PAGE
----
Pro-choice and pro-vaccination – a conundrum? Aug 15, 2018 9:28:54 GMT -5
Post by markesq on Aug 15, 2018 9:28:54 GMT -5
I heard on NPR last night that in Texas more and more people are taking advantage of an exemption that allows parents to decline to have their children vaccinated prior to being admitted to the public schools, otherwise a requirement.
At first, I was annoyed because I don’t like it when people make decisions based on myth, ignorance, and ignore the science of things. Kids should be vaccinated, for their good and for everyone else’s, right?
But then, and I can’t say why, I began to think about vaccinations, and bodily autonomy, and… abortion. Bear with me….
I think I’m right in saying that people who are pro-choice (me included) ground their belief in the idea of bodily autonomy. A relatively simple, straightforward concept: whatever moral concerns anyone else has about fetus v. child, clump of cells v. human, a woman has the right to determine what happens to her body.
That being so, is it disingenuous for someone to be both pro-choice and want to require vaccinations for children, with no exemptions?
The only argument I can come up with to potentially over-ride this inconsistency is “the greater good.” A woman having an abortion doesn’t affect anyone else (not strictly true, but you know what I mean). Whereas a large-scale refusal to be vaccinated could potentially result in harm to others.
But I have problems with that position. First, it’s unlikely that if my son isn’t vaccinated he will either contract a deadly disease, and even unlikelier that he will pass it on. Second, I think there’s a good argument that neither me nor my son owe a duty of care to some theoretical, unknown, potential future-sufferer. If you believe so strongly in bodily autonomy that you are 100 percent pro-choice, then that remote likelihood of harm and lack of duty of care seem like weak arguments.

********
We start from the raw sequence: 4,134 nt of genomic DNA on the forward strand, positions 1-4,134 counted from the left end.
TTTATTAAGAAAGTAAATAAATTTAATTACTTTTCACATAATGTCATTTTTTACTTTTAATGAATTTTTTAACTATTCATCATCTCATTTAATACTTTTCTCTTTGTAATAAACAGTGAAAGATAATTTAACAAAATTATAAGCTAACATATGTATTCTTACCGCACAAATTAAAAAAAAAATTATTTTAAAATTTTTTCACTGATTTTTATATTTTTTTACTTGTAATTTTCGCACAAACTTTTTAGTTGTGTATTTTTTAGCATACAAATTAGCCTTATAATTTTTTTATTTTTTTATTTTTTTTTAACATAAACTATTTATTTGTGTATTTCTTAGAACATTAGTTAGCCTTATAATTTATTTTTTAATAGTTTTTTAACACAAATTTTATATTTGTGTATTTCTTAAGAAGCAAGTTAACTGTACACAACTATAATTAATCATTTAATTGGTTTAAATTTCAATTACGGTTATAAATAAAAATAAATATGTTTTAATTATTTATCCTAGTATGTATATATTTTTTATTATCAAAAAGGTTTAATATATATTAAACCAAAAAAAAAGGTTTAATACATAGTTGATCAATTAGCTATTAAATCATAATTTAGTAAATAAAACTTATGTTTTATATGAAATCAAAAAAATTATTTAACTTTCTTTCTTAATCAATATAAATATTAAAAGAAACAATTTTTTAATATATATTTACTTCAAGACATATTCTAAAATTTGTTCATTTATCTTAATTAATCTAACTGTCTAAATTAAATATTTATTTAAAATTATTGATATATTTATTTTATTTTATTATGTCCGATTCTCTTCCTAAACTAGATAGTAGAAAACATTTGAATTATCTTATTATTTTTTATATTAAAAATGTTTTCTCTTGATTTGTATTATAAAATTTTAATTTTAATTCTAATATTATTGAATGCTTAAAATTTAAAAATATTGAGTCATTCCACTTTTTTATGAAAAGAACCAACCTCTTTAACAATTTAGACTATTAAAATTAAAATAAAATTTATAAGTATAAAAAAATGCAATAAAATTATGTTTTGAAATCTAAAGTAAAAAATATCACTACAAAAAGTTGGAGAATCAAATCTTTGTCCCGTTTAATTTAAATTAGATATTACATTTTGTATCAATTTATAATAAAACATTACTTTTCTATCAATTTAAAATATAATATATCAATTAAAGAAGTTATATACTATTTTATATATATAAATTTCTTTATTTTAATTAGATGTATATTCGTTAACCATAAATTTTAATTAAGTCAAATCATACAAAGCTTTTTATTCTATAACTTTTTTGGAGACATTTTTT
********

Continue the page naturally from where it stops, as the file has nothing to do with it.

Looked at a different way, “the greater good” is a utilitarian argument. Which, if you support it, means you have to eventually do some line drawing. In other words, if you support mandatory vaccinations for the greater good, could you also support mandatory blood donation? Or mandatory organ donation after death? Heck, taken to the extreme, one could argue that one live, healthy human’s organs could save five or six people, so they should be harvested “for the greater good” before death!
Bottom line here, I feel like I’m missing something in all of this, and you are a wise and articulate group. Enlighten me.